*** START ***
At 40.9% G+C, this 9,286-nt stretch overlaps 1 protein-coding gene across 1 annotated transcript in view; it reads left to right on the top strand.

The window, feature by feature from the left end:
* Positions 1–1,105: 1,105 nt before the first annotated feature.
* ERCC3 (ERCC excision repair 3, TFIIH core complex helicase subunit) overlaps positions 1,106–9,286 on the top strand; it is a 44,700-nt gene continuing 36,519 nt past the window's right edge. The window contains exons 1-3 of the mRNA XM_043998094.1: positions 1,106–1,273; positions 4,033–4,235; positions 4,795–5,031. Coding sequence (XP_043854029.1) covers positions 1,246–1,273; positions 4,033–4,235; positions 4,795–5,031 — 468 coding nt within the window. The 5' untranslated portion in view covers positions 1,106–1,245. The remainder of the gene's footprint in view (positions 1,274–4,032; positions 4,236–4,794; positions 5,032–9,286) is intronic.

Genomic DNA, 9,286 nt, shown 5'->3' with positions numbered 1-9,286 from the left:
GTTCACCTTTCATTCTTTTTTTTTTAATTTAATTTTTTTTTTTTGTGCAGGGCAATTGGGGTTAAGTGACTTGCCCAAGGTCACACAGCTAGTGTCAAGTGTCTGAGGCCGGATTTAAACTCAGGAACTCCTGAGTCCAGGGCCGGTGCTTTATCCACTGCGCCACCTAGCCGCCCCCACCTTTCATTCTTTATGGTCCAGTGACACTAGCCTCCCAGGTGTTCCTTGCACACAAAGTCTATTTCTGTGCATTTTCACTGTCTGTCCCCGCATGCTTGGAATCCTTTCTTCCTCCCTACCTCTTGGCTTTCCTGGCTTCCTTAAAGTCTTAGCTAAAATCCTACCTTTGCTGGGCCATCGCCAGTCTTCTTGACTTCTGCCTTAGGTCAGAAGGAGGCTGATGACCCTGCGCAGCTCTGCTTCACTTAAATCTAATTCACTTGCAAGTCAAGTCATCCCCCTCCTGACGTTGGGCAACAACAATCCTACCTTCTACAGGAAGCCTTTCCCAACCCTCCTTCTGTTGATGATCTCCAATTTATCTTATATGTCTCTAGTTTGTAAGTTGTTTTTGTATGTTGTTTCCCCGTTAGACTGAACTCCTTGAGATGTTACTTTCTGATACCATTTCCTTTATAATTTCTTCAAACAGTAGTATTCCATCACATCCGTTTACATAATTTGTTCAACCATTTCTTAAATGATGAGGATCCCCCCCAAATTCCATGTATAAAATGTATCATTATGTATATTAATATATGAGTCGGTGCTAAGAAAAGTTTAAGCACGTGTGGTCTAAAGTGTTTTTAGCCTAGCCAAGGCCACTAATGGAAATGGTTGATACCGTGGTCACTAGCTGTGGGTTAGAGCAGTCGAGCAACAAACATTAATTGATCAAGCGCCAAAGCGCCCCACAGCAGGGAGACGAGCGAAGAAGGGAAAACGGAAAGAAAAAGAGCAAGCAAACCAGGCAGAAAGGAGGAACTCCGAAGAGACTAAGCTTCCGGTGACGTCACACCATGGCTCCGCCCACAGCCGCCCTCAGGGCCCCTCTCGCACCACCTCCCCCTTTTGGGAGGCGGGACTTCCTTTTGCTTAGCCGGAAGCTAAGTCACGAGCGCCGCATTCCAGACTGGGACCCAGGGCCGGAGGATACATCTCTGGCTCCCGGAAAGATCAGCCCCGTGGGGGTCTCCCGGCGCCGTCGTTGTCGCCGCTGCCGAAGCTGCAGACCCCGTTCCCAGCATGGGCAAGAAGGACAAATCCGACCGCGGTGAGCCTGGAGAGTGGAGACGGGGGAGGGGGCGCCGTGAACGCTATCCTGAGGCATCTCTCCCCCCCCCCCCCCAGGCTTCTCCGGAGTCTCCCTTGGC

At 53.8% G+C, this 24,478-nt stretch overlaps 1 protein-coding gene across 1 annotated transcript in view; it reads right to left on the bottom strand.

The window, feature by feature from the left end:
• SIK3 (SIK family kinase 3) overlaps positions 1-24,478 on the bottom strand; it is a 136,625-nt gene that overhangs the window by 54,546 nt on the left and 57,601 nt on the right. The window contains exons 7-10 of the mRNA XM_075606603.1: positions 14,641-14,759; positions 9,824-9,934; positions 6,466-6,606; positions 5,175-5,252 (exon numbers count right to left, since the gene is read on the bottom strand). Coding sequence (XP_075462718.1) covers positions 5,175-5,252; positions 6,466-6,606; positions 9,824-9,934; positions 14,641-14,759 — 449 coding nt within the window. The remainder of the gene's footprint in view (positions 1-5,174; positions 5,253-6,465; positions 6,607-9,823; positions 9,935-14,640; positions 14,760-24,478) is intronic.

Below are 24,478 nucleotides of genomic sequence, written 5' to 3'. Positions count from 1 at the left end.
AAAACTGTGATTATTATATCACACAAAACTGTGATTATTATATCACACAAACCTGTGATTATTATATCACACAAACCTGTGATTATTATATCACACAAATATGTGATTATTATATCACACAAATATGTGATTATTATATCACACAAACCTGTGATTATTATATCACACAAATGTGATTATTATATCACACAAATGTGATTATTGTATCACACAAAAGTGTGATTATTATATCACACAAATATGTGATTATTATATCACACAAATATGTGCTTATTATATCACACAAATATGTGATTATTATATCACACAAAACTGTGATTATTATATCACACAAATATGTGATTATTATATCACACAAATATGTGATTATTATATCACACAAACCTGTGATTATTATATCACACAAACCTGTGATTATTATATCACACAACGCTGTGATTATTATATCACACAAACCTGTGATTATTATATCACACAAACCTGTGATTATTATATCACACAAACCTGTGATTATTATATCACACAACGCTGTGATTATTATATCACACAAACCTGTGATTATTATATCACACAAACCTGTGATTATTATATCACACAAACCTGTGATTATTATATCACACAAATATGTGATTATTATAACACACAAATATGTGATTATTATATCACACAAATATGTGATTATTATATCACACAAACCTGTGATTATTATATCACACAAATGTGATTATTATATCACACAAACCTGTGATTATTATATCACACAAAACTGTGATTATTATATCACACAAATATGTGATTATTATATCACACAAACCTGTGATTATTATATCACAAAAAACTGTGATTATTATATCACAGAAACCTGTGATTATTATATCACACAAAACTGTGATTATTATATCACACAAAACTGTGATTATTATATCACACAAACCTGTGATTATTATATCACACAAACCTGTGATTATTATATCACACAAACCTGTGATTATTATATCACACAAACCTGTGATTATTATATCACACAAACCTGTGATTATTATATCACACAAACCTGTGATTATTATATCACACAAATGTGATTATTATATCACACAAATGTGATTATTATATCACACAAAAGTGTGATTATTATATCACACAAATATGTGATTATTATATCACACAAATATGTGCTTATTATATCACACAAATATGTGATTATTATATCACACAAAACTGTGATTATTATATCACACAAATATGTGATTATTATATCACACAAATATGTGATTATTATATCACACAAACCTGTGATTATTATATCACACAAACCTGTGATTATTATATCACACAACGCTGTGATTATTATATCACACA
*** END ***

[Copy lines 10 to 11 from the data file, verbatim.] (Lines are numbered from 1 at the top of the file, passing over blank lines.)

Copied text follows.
Below are 24,478 nucleotides of genomic sequence, written 5' to 3'. Positions count from 1 at the left end.
AAAACTGTGATTATTATATCACACAAAACTGTGATTATTATATCACACAAACCTGTGATTATTATATCACACAAACCTGTGATTATTATATCACACAAATATGTGATTATTATATCACACAAATATGTGATTATTATATCACACAAACCTGTGATTATTATATCACACAAATGTGATTATTATATCACACAAATGTGATTATTGTATCACACAAAAGTGTGATTATTATATCACACAAATATGTGATTATTATATCACACAAATATGTGCTTATTATATCACACAAATATGTGATTATTATATCACACAAAACTGTGATTATTATATCACACAAATATGTGATTATTATATCACACAAATATGTGATTATTATATCACACAAACCTGTGATTATTATATCACACAAACCTGTGATTATTATATCACACAACGCTGTGATTATTATATCACACAAACCTGTGATTATTATATCACACAAACCTGTGATTATTATATCACACAAACCTGTGATTATTATATCACACAACGCTGTGATTATTATATCACACAAACCTGTGATTATTATATCACACAAACCTGTGATTATTATATCACACAAACCTGTGATTATTATATCACACAAATATGTGATTATTATAACACACAAATATGTGATTATTATATCACACAAATATGTGATTATTATATCACACAAACCTGTGATTATTATATCACACAAATGTGATTATTATATCACACAAACCTGTGATTATTATATCACACAAAACTGTGATTATTATATCACACAAATATGTGATTATTATATCACACAAACCTGTGATTATTATATCACAAAAAACTGTGATTATTATATCACAGAAACCTGTGATTATTATATCACACAAAACTGTGATTATTATATCACACAAAACTGTGATTATTATATCACACAAACCTGTGATTATTATATCACACAAACCTGTGATTATTATATCACACAAACCTGTGATTATTATATCACACAAACCTGTGATTATTATATCACACAAACCTGTGATTATTATATCACACAAACCTGTGATTATTATATCACACAAATGTGATTATTATATCACACAAATGTGATTATTATATCACACAAAAGTGTGATTATTATATCACACAAATATGTGATTATTATATCACACAAATATGTGCTTATTATATCACACAAATATGTGATTATTATATCACACAAAACTGTGATTATTATATCACACAAATATGTGATTATTATATCACACAAATATGTGATTATTATATCACACAAACCTGTGATTATTATATCACACAAACCTGTGATTATTATATCACACAACGCTGTGATTATTATATCACACA